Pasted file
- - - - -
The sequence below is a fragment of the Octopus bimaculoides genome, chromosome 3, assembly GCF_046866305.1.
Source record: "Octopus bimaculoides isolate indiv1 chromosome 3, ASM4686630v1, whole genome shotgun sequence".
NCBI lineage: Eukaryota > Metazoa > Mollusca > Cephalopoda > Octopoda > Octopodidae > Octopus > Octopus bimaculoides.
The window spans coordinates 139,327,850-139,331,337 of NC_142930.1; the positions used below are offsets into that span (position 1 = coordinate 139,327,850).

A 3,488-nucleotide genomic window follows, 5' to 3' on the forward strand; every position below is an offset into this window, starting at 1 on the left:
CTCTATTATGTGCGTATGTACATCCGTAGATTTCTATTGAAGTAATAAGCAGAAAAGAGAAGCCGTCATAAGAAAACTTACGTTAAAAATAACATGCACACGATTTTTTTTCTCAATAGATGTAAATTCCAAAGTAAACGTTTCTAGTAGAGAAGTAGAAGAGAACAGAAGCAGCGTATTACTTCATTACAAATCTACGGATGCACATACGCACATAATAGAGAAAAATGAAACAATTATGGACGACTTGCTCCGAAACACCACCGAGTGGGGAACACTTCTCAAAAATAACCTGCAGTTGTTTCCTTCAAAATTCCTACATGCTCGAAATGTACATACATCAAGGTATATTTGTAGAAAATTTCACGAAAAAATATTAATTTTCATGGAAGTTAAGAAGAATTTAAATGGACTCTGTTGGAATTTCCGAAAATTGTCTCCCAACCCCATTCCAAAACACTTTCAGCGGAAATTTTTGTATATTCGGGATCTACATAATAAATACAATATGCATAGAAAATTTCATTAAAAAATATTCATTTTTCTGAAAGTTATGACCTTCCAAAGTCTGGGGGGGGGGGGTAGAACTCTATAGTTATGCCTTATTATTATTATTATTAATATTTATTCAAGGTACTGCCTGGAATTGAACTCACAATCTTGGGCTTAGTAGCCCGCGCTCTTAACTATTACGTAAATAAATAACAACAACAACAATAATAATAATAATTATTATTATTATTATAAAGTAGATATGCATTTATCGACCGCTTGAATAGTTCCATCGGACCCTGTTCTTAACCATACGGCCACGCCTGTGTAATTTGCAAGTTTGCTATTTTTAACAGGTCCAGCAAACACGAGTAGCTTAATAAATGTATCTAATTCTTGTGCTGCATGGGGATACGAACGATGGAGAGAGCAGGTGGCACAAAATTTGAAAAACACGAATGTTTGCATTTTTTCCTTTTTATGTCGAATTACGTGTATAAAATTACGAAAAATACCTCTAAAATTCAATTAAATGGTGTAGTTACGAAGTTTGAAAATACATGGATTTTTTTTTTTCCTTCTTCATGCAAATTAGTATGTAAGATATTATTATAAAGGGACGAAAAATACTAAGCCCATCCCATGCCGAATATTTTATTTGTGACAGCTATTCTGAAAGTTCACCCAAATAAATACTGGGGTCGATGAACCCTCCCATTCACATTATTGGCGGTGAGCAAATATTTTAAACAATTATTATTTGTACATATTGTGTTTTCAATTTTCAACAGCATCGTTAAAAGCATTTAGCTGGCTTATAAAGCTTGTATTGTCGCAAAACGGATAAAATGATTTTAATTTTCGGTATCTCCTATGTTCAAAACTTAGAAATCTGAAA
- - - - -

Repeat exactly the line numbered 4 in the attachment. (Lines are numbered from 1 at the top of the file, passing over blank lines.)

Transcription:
The window spans coordinates 139,327,850-139,331,337 of NC_142930.1; the positions used below are offsets into that span (position 1 = coordinate 139,327,850).